Rape and Domestic Violence: The law criminalizes rape, including spousal rape, and establishes penalties of up to 25 years’ imprisonment for first-degree sexual assault. Police generally respond to rape and domestic assault cases. A domestic violence unit of the police is active in prosecutions and community outreach. The government prosecutes rape cases. Many observers, however, believed reporting and prosecution of sexual offenses was low, since cultural constraints discouraged victims from reporting such crimes. A lack of tools and capacity for evidence gathering also hindered prosecutors. During the year, the chief justice of the High Court dismissed one sexual assault case despite finding “good cause” to believe the assault occurred, after prosecutors refused to correct an error in the criminal filing. There are court rules to protect women during testimony regarding rape charges.
The 2011 Domestic Violence Protection and Prevention Act seeks to stigmatize domestic violence; ensure investigation, prosecution, and punishment for perpetrators; and provide support for survivors. The law is used only sporadically, and awareness of it is low outside Majuro. The courts have issued 16 protection orders under the law since 2011. The act also requires certain professionals to report suspected domestic violence.
A 2015 UN Population Fund study stated that seven out of 10 women have experienced physical or sexual violence in their lifetime. The study also concluded that 91 percent of women who experienced domestic violence at the hands of their partner or spouse did not report it due to fear of repercussion or belief that the abuse was justified.
The government’s health office provided counseling in reported spousal and child abuse cases. Nongovernmental organizations (NGOs) increased efforts to raise awareness of domestic violence through marches and information sessions. Women’s groups under the umbrella NGO Women United Together in the Marshall Islands continued to publicize women’s issues and rights.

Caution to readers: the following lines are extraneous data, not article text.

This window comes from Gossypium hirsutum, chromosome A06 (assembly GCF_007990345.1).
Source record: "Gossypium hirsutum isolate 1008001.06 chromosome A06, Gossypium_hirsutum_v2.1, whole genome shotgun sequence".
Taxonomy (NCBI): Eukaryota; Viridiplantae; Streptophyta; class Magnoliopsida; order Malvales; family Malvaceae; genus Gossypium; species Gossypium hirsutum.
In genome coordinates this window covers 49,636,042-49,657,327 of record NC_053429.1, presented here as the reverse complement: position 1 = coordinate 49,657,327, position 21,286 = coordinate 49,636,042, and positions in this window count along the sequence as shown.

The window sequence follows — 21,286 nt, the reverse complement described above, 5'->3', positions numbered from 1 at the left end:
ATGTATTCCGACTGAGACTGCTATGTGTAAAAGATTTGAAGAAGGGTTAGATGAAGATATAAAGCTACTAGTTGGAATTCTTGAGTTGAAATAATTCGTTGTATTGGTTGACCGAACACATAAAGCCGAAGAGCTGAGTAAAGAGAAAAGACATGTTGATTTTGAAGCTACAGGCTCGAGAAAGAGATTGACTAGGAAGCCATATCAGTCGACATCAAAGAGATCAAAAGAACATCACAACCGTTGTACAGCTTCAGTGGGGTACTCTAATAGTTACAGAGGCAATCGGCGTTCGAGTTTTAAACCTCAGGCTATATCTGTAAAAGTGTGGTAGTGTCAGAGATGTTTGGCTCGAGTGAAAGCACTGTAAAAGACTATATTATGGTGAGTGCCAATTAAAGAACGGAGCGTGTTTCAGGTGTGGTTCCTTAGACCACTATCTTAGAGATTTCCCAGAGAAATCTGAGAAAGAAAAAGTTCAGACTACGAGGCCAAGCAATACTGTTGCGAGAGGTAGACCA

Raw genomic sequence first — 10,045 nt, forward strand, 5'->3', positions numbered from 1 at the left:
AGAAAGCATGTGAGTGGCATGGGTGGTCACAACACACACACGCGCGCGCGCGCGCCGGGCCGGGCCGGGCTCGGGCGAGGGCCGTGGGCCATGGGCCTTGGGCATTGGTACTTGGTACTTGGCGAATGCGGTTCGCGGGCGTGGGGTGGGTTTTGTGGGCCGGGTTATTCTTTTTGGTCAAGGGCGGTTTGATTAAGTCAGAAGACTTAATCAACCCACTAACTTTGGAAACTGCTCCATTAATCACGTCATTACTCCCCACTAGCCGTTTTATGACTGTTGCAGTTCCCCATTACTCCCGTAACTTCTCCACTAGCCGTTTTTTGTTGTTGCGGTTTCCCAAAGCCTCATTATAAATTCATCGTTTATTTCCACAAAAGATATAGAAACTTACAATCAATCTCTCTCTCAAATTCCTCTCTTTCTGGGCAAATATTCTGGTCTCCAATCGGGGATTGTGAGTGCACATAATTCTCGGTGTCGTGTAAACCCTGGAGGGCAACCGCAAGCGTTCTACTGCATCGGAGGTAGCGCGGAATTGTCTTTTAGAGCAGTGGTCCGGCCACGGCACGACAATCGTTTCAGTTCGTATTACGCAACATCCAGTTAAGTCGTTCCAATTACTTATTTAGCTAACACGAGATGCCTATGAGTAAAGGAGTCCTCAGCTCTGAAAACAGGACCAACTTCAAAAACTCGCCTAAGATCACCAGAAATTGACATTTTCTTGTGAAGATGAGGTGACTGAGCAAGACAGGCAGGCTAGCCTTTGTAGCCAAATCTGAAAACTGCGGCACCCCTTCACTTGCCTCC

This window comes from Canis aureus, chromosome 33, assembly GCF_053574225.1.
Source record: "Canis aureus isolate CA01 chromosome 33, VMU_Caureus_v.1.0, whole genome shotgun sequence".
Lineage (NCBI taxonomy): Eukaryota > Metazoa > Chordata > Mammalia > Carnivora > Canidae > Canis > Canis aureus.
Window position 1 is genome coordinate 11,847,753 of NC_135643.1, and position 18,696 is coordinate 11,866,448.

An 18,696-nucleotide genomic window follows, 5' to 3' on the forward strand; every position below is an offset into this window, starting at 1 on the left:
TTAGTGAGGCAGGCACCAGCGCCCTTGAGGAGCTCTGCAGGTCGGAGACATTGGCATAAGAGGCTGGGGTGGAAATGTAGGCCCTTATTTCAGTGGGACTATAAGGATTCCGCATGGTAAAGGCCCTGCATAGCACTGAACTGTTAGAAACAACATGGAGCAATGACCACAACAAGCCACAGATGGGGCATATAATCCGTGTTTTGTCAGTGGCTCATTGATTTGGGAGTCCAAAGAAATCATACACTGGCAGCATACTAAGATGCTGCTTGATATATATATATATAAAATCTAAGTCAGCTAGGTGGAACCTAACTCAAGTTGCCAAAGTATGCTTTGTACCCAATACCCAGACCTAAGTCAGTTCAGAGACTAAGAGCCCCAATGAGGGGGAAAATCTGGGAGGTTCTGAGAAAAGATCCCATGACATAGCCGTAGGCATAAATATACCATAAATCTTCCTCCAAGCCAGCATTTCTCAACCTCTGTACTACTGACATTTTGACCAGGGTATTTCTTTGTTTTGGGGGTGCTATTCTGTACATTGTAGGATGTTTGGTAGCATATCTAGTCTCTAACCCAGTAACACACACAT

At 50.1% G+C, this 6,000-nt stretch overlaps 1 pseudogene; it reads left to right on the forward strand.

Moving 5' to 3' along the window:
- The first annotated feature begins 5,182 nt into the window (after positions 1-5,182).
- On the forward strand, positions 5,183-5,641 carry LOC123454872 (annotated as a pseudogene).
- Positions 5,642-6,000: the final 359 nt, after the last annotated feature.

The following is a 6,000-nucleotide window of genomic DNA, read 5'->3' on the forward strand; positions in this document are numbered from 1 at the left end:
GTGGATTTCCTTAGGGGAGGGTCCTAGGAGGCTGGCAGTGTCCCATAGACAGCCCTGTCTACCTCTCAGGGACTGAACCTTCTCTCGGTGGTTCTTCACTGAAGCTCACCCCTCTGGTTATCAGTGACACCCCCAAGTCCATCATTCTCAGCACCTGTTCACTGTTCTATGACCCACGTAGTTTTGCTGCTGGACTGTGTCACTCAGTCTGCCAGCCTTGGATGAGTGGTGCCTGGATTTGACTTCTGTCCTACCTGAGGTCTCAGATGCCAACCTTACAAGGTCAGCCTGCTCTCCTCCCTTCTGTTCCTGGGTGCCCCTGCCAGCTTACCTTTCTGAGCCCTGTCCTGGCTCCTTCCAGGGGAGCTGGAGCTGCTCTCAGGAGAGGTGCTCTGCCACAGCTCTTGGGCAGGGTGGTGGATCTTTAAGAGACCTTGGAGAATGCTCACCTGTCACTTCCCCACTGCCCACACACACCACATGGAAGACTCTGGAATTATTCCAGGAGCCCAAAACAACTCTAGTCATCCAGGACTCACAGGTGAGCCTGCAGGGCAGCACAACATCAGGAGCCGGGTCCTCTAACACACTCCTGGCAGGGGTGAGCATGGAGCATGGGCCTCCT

Sexual Harassment: Sexual harassment is prohibited in the criminal code and defined as a petty misdemeanor. The law defines a wide range of activities constituting harassment, including unwanted communication whether anonymous or not, insults or taunts, communication at inconvenient hours or after indicating that further communication is unwelcome, and offensive or unwanted touching or coarse language that creates fear of bodily or property damage.
Reproductive Rights: Couples and individuals have the right to decide the number, spacing, and timing of their children, manage their reproductive health, and have access to the information and means to do so, free from discrimination, coercion, or violence. Access to information on contraception, prenatal care, skilled attendance at delivery, and postpartum care was available on Majuro and Kwajalein Atolls. On remote atolls only infirmaries with minimally trained attendants were available. The Ministry of Health provided free contraceptives, with particular emphasis on reducing the high rate of teenage pregnancy. A large number of premature babies were born to young teenage mothers, with a resulting high number of babies born with physical and mental deficiencies. According to indicators published in 2011 by the Population Reference Bureau, an estimated 45 percent of married women between the ages 15 and 49 years used some form of contraception.
Discrimination: Women generally enjoy the same rights as men under family, nationality, and labor law, and in the judicial system. The inheritance of property and traditional rank is matrilineal on most atolls, with women occupying important positions in the traditional system, although control of property often was delegated to male family members on behalf of female landowners. Tribal chiefs are the traditional authorities in the country. Customarily, a chief is the husband or eldest son of the female landowner. The traditional authority exercised by women has declined with growing urbanization and movement of the population away from traditional lands. While female workers were prevalent in the public and private sectors, many were in low-paying jobs with little prospect for advancement. No law requires equal pay for equal work; however, men and women had pay equity for all government positions involving similar work. According to the 2011 Census Summary Report, 28 percent of all working-age women were employed, including in home production such as fishing, tuna canning, and handicraft manufacture.